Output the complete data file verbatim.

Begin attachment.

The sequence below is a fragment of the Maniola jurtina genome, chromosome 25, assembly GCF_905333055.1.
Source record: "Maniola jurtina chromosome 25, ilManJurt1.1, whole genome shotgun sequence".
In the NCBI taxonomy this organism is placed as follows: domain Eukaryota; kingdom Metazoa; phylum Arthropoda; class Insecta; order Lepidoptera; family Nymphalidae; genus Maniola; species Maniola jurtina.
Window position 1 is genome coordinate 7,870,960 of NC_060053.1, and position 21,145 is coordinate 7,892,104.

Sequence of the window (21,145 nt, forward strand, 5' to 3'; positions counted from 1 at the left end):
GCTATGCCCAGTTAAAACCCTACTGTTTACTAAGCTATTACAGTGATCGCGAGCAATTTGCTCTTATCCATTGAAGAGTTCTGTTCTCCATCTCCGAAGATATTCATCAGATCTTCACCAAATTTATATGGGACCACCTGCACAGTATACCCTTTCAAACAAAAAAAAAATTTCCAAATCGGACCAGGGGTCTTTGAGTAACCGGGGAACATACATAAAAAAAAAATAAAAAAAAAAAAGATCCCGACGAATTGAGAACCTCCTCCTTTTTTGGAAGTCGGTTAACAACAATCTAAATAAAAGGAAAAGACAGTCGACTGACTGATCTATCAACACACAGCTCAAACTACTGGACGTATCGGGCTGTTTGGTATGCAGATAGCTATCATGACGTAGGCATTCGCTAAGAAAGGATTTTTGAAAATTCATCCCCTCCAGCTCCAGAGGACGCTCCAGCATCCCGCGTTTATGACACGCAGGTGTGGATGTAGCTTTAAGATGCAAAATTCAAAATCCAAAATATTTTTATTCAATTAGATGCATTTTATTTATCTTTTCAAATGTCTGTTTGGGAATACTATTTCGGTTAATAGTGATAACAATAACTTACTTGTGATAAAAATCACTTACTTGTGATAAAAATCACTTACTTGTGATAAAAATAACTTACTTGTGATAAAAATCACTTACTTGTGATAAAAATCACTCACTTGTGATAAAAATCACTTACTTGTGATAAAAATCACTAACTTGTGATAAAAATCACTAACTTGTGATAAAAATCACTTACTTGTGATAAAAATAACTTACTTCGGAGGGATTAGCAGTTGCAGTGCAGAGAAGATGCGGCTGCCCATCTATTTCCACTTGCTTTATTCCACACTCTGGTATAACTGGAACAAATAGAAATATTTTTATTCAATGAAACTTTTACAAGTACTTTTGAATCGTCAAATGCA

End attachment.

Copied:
The sequence below is a fragment of the Maniola jurtina genome, chromosome 25, assembly GCF_905333055.1.
Source record: "Maniola jurtina chromosome 25, ilManJurt1.1, whole genome shotgun sequence".
In the NCBI taxonomy this organism is placed as follows: domain Eukaryota; kingdom Metazoa; phylum Arthropoda; class Insecta; order Lepidoptera; family Nymphalidae; genus Maniola; species Maniola jurtina.
Window position 1 is genome coordinate 7,870,960 of NC_060053.1, and position 21,145 is coordinate 7,892,104.

Sequence of the window (21,145 nt, forward strand, 5' to 3'; positions counted from 1 at the left end):
GCTATGCCCAGTTAAAACCCTACTGTTTACTAAGCTATTACAGTGATCGCGAGCAATTTGCTCTTATCCATTGAAGAGTTCTGTTCTCCATCTCCGAAGATATTCATCAGATCTTCACCAAATTTATATGGGACCACCTGCACAGTATACCCTTTCAAACAAAAAAAAAATTTCCAAATCGGACCAGGGGTCTTTGAGTAACCGGGGAACATACATAAAAAAAAAATAAAAAAAAAAAAGATCCCGACGAATTGAGAACCTCCTCCTTTTTTGGAAGTCGGTTAACAACAATCTAAATAAAAGGAAAAGACAGTCGACTGACTGATCTATCAACACACAGCTCAAACTACTGGACGTATCGGGCTGTTTGGTATGCAGATAGCTATCATGACGTAGGCATTCGCTAAGAAAGGATTTTTGAAAATTCATCCCCTCCAGCTCCAGAGGACGCTCCAGCATCCCGCGTTTATGACACGCAGGTGTGGATGTAGCTTTAAGATGCAAAATTCAAAATCCAAAATATTTTTATTCAATTAGATGCATTTTATTTATCTTTTCAAATGTCTGTTTGGGAATACTATTTCGGTTAATAGTGATAACAATAACTTACTTGTGATAAAAATCACTTACTTGTGATAAAAATCACTTACTTGTGATAAAAATAACTTACTTGTGATAAAAATCACTTACTTGTGATAAAAATCACTCACTTGTGATAAAAATCACTTACTTGTGATAAAAATCACTAACTTGTGATAAAAATCACTAACTTGTGATAAAAATCACTTACTTGTGATAAAAATAACTTACTTCGGAGGGATTAGCAGTTGCAGTGCAGAGAAGATGCGGCTGCCCATCTATTTCCACTTGCTTTATTCCACACTCTGGTATAACTGGAACAAATAGAAATATTTTTATTCAATGAAACTTTTACAAGTACTTTTGAATCGTCAAATGCA